China and NATO: Grappling with Beijing’s Hopes and Fears
By Richard Weitz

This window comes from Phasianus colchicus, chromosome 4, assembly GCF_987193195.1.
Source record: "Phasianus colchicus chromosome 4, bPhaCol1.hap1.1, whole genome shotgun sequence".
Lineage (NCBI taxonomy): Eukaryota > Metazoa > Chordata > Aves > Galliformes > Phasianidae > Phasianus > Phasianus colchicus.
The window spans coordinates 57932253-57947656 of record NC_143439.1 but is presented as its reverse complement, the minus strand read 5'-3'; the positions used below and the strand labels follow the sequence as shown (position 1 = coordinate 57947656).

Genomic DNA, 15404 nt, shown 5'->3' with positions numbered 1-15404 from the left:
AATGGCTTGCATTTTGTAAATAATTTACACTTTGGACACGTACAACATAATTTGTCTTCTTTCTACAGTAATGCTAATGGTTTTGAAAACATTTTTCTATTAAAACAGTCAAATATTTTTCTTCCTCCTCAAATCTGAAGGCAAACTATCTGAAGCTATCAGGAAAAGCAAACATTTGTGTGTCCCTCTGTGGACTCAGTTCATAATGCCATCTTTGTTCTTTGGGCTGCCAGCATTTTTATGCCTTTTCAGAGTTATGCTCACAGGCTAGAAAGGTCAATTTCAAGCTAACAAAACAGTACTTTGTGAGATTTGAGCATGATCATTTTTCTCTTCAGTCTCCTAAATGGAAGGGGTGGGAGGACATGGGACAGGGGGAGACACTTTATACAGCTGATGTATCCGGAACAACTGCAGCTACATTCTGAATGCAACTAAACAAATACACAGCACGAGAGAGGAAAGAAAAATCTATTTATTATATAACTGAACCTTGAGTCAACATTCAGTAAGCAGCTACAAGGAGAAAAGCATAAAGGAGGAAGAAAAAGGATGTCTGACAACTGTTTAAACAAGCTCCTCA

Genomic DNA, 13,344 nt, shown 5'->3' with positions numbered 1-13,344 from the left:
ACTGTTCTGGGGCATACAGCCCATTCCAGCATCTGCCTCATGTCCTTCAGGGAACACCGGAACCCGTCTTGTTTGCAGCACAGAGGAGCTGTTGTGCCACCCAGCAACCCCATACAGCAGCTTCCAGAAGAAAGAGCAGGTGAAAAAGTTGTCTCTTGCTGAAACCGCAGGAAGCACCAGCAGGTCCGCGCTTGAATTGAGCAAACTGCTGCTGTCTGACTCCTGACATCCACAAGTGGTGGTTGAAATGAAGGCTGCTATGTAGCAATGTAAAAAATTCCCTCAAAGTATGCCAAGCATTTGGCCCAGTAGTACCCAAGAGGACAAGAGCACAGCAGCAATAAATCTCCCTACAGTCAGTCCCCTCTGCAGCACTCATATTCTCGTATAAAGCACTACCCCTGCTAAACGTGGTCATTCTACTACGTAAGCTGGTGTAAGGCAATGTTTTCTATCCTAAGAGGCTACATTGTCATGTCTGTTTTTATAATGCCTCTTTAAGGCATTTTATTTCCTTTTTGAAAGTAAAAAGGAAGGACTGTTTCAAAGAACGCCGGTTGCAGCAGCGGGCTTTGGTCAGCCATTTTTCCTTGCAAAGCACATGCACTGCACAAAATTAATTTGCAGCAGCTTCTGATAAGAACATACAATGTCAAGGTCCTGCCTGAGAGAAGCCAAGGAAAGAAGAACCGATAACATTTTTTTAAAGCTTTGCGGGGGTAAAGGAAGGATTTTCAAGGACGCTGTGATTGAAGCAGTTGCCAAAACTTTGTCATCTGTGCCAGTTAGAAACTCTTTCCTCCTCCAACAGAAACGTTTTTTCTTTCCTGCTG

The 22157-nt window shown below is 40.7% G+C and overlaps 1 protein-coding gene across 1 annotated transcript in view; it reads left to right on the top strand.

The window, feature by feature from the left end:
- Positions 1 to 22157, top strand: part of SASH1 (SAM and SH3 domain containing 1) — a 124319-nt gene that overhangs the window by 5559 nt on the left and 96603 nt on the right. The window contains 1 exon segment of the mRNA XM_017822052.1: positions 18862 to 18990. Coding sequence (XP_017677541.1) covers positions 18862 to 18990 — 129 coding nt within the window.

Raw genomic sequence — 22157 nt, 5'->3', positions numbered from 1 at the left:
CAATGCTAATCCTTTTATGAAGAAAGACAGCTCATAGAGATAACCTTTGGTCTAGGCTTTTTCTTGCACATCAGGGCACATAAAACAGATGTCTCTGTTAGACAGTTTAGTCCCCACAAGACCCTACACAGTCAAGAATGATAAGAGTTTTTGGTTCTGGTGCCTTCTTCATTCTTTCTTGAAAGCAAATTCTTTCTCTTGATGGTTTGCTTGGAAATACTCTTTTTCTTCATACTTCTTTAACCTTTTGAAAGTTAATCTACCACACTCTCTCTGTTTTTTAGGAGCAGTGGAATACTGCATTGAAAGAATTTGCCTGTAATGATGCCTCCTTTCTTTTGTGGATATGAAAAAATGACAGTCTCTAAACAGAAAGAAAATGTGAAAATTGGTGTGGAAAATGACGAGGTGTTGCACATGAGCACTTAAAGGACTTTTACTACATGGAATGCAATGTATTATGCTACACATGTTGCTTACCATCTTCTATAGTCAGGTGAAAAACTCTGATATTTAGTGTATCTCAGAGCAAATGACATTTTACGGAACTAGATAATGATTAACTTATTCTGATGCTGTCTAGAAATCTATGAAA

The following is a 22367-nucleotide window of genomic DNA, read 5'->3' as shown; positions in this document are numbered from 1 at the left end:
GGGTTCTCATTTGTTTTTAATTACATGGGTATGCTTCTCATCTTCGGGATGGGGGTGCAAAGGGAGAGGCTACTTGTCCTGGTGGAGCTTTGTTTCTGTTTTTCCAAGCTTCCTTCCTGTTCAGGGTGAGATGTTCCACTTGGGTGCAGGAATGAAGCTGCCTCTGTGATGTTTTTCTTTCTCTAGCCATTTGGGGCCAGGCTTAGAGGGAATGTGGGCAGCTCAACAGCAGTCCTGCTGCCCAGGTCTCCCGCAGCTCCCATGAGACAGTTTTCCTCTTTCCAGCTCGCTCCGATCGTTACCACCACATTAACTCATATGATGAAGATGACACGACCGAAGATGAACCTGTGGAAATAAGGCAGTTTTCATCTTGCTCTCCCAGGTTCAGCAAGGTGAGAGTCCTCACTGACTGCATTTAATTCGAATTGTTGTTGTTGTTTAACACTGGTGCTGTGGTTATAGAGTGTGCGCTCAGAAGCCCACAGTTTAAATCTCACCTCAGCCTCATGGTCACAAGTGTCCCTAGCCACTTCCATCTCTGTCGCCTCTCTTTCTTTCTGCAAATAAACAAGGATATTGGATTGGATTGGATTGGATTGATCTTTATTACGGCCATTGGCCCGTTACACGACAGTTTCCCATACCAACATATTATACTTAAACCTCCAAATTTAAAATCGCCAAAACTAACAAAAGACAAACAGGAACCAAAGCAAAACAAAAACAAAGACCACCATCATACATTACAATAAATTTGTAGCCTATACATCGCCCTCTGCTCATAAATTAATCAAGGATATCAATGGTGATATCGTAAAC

On July 4, NATO Secretary General Anders Fogh Rasmussen said he hoped to expand the alliance’s dialogue with China, because “NATO needs to better understand China and define areas where [the two] can work together to guarantee peace and stability” as part of the transformation of NATO into “an alliance that is globally aware, globally connected and globally capable” (Xinhua, July 5). The speech followed a reassuring interview with Xinhua where Rasmussen told the Chinese press NATO had no intentions of establishing a military presence in the Asia-Pacific and that he appreciated China’s willingness to expand military-to-military and political contacts (Xinhua, June 30). Although the absence of Chinese representatives from the NATO Summit in Chicago show the relationship is under-developed, Beijing has evinced a growing comfort in meeting with NATO as long as ties proceed deliberately.